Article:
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The Magic Cafe Forum Index » » Magicians of old » » Mikame Products, Company History, Etc. (0 Likes) Printer Friendly Version

trainwing
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Tenyo has an official site, but not Mikame. A rather complete Google search reveals nothing either. Does anyone know anything of the Mikame company history? It would be nice to see a list of their products, who created them, when they were originally released, etc. (just as you can at the Tenyo sit).
Billgussen
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Your search must have missed this:

http://mikamecraft.ocnk.net/

Unfortunately, it doesn't have their history, who created their products, or when they were originally released. Still, it does have a good list of their present products and some other info.

Bill
Bill Palmer
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One of the e-mails that I got last year that really made me feel nice was this one:

Here is massage from Mikame.
I'm very happy to take opportuity to intoroduce myself for you.
I am Yonezo Mikame, an owner of Mikame Craft.
I was very impressed by your beautiful and Great Collection.
I wonder how you keep such the huge collection on your hand.
I hope to see them someday.
Thank you.

Mikame

It was posted by one of his workers.

I would love to meet Mikame-San.
"The Swatter"

Founder of CODBAMMC

My Chickasaw name is "Throws Money at Cups."

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trainwing
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Thank you, Billgussen, for that link. Really, Google does not bring this up - not at least in the first few pages - go figure? But I do wish the site contained the history, etc. that I mentioned.

Another beef: Although Mikame products are outstanding and treasured by me and many others as works of art - their instructions are mediocre. Rarely is there a credit for who invented it, it's history, a copyright, etc. Tenyo does a FAR SUPERIOR job in this department. I have many Mikame effects that I have accumulated over the years, and I know of what I speak.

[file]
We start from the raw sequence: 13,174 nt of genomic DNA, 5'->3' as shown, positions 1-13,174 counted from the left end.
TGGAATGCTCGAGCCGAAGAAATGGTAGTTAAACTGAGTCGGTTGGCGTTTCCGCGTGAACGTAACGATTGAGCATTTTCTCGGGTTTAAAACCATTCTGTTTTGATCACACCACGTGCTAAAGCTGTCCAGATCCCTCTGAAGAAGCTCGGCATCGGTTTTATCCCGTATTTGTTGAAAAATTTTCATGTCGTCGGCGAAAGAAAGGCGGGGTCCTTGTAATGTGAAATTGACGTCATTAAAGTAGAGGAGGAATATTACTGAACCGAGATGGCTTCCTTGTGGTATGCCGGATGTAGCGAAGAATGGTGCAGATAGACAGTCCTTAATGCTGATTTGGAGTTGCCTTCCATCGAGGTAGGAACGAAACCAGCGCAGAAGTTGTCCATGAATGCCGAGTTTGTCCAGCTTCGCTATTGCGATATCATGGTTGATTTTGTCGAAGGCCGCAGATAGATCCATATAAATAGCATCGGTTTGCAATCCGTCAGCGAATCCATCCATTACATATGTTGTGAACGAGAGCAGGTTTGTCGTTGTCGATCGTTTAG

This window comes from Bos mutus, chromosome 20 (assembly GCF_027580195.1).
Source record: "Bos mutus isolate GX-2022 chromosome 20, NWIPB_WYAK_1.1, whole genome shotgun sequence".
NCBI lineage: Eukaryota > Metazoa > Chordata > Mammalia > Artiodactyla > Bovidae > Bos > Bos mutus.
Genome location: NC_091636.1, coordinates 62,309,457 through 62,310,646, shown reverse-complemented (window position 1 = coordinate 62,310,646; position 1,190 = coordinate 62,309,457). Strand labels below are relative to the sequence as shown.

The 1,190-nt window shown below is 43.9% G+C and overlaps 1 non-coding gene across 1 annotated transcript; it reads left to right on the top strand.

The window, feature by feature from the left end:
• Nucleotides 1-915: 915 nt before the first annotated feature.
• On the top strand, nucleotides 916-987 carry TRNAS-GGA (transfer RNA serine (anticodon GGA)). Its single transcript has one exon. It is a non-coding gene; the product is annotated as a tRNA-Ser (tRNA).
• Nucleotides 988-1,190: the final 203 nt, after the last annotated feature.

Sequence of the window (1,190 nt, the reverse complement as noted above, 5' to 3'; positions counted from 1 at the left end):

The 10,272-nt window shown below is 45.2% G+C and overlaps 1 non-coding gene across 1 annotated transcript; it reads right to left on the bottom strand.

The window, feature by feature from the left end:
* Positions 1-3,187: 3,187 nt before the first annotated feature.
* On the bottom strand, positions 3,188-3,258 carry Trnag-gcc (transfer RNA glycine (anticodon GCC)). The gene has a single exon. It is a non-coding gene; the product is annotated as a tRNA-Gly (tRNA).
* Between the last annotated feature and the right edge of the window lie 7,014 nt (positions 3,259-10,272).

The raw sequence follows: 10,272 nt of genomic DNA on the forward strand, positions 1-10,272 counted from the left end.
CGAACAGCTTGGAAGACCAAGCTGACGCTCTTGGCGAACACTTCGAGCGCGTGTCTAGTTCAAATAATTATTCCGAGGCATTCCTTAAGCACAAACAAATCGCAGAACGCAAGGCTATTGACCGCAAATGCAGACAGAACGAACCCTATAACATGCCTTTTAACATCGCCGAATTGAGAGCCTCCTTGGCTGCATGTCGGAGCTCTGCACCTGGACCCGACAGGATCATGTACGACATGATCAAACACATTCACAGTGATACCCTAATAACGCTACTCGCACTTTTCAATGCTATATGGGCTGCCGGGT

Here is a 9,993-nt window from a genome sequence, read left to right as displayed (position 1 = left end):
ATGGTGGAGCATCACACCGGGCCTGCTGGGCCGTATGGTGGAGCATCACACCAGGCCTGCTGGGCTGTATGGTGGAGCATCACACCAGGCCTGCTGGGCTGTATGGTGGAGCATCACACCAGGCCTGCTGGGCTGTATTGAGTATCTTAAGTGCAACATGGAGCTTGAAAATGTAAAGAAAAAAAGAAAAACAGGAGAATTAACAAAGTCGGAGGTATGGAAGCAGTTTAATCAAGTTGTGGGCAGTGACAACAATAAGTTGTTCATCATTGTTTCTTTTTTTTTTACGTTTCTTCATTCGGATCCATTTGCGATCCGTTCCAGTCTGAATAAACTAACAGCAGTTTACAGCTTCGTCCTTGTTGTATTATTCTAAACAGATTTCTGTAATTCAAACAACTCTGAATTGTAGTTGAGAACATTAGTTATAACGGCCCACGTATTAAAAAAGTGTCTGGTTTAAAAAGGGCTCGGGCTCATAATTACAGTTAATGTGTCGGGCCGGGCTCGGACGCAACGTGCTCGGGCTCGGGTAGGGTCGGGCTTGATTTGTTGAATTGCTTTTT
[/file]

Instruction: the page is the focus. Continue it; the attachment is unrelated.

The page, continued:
An example (among many) the Mikame Card Case - instructions don't mention creator or copyright (year of release). The drawings are crude. But - the case itself is a masterpiece.

Thanks again.
Bill Palmer
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Since they don't post their e-mail or their physical address on their web site, it might behoove you to contact them with whatever address you find on their instructions, if any.

There is, of course, a very great difference in the two companies. Tenyo's market is not limited to magicians. They are basically a toy company that sells magic tricks. They make nice toys. Mikame's material is made for the advanced amateur and/or the professional. They have a mixture of original and classic magic. Often, they leave the instructions out completely. This may be because they expect their recipients to understand how to use the props already. For example, why on Earth would anyone purchase a jumbo card houlette unless they already knew how to use one? The same is true of their cups and balls.
"The Swatter"

Founder of CODBAMMC

My Chickasaw name is "Throws Money at Cups."

www.cupsandballsmuseum.com
Donal Chayce
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Quote:
On 2010-02-03 14:40, Bill Palmer wrote:
Since they don't post their e-mail or their physical address on their web site, it might behoove you to contact them with whatever address you find on their instructions, if any.
hey already knew how to use one? The same is true of their cups and balls.


Actually, there is a "Contact" link in the animated menu in the center of their home page. If you click on it, you'll be directed to an email address.

I did just that with an inquiry about one of their tables last year, and got a nice reply within a few days.
trainwing
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Bill Palmer: I agree, but your misunderstood my original complanit. I have no real complaints with the instructions included with Mikame Magic, and as I said I admire them and own quite a few. My gripe is only that no credit is given for the specific creator, and often nothing is said of WHEN the product was copywritten and/or released. Tenyo's instructions include all of this (with the exception of some of the very early ones.